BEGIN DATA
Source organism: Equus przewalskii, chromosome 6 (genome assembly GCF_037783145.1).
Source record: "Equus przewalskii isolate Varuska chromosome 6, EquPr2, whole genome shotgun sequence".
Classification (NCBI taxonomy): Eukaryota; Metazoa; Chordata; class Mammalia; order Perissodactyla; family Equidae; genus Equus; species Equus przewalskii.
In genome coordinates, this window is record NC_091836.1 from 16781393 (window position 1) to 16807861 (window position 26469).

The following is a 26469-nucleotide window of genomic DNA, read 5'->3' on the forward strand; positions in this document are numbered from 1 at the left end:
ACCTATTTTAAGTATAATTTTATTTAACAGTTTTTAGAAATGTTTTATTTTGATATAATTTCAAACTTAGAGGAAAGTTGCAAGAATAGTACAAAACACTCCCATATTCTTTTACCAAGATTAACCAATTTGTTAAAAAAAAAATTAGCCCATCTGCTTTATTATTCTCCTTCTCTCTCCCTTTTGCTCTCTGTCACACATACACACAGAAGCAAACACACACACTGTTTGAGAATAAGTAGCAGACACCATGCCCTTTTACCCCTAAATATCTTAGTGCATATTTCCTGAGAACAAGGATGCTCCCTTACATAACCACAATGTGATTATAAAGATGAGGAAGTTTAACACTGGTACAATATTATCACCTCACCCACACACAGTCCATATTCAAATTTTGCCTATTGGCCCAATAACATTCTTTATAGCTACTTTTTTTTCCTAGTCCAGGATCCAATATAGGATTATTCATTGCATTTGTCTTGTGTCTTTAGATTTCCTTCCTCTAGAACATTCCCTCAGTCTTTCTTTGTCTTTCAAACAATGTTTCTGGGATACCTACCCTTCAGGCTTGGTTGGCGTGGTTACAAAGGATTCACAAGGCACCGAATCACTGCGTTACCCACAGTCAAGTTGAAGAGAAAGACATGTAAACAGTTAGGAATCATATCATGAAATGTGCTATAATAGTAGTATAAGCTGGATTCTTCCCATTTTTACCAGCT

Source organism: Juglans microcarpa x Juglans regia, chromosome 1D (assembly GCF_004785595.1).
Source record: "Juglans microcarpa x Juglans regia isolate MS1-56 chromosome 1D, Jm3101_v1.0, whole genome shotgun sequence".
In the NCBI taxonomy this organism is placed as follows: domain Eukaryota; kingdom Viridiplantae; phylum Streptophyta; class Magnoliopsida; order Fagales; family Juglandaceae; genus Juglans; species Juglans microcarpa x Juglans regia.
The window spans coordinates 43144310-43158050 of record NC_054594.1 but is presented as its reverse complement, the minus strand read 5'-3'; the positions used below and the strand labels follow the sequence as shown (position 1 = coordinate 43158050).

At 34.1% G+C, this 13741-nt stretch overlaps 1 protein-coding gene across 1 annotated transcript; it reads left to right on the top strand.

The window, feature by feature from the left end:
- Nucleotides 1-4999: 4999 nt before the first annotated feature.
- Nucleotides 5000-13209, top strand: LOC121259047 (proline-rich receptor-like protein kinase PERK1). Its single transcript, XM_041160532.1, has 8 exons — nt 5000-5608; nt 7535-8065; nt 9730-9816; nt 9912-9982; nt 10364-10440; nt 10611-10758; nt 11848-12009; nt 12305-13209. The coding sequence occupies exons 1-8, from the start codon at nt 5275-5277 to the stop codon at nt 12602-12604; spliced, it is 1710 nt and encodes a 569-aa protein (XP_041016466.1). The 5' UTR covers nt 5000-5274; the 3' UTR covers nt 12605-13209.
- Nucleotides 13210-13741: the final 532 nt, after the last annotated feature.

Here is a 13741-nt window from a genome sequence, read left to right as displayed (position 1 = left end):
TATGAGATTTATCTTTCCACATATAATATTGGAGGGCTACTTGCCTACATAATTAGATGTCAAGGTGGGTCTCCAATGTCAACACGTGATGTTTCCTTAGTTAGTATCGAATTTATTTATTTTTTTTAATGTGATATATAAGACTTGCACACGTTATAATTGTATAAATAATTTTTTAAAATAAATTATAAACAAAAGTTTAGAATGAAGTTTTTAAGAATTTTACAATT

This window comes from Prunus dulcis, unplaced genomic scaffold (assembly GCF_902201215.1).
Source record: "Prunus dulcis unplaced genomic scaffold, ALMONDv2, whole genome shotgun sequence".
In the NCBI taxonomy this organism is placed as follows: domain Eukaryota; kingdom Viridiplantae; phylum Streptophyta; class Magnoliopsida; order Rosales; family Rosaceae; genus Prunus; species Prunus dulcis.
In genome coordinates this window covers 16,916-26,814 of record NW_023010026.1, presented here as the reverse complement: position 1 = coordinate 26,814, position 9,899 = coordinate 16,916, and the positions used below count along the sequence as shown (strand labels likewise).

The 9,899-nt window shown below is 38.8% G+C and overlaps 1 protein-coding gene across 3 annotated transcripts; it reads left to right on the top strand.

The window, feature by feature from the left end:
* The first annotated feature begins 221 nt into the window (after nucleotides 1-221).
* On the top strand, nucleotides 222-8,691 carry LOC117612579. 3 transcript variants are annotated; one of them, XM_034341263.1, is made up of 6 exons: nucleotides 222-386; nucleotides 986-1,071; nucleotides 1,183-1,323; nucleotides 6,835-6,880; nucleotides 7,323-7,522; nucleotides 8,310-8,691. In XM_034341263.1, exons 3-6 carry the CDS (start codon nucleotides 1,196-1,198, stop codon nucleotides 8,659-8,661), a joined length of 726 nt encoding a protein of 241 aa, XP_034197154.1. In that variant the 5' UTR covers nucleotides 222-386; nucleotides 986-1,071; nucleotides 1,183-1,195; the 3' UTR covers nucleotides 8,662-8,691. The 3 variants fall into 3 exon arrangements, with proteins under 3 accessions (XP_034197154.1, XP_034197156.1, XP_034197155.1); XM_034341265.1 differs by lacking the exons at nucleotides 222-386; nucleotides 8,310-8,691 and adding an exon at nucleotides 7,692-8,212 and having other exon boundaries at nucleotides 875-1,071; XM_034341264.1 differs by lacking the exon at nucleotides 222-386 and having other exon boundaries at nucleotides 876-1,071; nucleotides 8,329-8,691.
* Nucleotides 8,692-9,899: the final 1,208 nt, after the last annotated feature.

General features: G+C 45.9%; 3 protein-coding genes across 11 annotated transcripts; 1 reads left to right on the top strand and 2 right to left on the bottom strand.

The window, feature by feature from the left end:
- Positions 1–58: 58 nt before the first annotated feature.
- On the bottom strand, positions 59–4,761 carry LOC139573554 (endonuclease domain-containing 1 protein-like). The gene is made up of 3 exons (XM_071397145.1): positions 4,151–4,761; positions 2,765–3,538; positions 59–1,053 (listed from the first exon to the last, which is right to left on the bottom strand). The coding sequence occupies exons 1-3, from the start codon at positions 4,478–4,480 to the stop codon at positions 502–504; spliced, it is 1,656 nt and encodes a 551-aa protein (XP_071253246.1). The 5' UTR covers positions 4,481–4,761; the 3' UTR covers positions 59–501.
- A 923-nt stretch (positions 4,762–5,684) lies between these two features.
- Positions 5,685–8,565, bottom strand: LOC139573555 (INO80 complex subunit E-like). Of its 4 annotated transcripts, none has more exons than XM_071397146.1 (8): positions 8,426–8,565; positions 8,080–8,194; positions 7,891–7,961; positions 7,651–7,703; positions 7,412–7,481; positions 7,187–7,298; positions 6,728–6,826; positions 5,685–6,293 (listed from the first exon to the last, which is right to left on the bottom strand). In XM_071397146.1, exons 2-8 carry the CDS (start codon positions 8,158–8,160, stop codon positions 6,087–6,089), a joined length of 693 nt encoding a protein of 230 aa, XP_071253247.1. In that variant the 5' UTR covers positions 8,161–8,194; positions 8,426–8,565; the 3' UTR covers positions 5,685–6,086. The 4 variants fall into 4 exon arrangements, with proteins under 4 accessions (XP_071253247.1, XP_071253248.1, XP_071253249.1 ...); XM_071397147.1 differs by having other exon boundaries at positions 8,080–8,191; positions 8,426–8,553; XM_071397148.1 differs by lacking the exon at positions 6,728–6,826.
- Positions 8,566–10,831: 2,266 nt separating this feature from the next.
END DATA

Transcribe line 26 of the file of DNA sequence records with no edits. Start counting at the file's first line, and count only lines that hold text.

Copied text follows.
* Nucleotides 8,692-9,899: the final 1,208 nt, after the last annotated feature.